4. Employer's responsibilities. The agency will send to the employer of a delinquent debtor a wage garnishment order directing that the employer pay a portion of the debtor's wages to the Start Printed Page 10819Federal Government. The employer is required to certify certain payment information about the debtor. Employers are not required to vary their normal pay cycles in order to comply with these requirements. Employers are prohibited from taking disciplinary actions against the debtor because the debtor's wages are subject to administrative garnishment. An agency may sue an employer for amounts not properly withheld from the wages payable to the debtor.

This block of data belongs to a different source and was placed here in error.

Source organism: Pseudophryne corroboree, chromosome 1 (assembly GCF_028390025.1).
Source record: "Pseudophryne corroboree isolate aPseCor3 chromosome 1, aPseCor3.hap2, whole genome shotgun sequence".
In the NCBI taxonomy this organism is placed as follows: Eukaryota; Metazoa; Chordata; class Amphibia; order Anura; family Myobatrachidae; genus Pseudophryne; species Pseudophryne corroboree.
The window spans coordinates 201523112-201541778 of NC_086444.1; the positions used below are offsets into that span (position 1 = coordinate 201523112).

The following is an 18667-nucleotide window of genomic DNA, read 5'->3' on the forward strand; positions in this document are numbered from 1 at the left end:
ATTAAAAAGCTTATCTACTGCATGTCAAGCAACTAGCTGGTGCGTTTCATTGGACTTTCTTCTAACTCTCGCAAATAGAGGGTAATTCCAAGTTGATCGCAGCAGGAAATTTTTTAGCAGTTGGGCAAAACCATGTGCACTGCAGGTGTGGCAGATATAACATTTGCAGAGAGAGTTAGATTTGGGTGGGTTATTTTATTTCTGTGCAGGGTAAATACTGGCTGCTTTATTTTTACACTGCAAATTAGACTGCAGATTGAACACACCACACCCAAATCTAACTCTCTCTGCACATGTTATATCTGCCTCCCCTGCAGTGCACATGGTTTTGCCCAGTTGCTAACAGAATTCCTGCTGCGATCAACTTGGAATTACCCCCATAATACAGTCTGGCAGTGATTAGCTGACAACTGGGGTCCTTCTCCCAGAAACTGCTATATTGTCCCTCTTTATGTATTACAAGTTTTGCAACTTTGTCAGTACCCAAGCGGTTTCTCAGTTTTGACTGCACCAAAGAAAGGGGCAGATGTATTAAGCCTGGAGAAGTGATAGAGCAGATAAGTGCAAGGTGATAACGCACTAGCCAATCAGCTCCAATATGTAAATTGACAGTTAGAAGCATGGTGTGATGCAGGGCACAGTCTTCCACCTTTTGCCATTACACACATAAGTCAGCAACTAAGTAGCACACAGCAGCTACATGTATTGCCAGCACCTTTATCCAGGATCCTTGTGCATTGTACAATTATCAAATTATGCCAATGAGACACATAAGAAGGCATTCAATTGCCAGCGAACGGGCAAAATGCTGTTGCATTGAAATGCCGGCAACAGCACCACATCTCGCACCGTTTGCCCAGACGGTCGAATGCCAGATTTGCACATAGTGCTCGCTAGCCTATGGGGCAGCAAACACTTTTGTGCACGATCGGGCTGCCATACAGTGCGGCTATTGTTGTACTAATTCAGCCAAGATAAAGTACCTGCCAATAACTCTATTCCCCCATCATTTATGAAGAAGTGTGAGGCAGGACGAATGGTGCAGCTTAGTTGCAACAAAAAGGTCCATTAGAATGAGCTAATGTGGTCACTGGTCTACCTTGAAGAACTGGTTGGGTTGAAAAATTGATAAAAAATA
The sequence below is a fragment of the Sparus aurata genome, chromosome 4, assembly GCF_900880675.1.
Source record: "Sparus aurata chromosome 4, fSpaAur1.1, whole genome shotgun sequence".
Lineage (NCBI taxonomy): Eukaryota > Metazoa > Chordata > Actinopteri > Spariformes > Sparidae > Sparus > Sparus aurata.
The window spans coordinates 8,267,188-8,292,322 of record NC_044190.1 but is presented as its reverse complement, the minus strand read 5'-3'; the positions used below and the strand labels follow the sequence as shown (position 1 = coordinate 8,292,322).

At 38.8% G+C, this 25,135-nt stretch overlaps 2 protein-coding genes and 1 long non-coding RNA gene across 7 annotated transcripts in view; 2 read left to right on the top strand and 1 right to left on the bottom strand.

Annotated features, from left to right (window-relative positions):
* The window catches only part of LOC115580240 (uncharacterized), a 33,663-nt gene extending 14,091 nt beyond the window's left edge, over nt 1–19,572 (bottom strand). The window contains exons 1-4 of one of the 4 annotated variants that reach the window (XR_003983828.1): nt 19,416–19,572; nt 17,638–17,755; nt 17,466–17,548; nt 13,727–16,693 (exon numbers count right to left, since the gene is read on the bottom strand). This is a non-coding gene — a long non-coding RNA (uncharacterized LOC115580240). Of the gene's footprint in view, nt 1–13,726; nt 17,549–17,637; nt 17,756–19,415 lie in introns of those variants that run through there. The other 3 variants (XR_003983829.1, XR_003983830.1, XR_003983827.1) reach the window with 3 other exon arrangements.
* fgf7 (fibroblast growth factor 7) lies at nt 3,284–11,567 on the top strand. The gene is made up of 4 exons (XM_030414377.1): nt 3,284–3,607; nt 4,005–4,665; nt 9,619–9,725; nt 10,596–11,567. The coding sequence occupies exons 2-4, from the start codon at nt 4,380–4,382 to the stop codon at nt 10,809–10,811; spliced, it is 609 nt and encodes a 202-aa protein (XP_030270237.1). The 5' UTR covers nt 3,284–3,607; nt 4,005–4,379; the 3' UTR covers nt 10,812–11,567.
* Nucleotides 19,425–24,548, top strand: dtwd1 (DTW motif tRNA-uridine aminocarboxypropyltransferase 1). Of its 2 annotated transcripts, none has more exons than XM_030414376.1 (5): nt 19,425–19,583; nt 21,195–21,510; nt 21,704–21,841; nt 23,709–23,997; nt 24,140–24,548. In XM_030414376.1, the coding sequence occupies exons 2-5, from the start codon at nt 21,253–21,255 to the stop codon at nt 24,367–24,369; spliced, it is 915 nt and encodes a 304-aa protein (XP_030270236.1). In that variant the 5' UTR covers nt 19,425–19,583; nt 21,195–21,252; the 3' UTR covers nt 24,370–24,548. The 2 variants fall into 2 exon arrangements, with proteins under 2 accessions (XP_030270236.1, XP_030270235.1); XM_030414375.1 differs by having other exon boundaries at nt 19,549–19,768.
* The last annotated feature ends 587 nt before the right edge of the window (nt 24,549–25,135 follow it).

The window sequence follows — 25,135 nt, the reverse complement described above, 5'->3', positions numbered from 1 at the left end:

5. Garnishment amounts. As provided in the DCIA, no more than 15% of the debtor's disposable pay for each pay period may be garnished. Special rules apply to calculating the amount to be withheld from a debtor's pay that is subject to multiple withholding orders. A debtor may request a review by the agency of the amount being garnished under a wage garnishment order based on materially changed circumstances, such as disability, divorce, or catastrophic illness, which result in financial hardship.
III. Findings and Certifications
Impact on Small Entities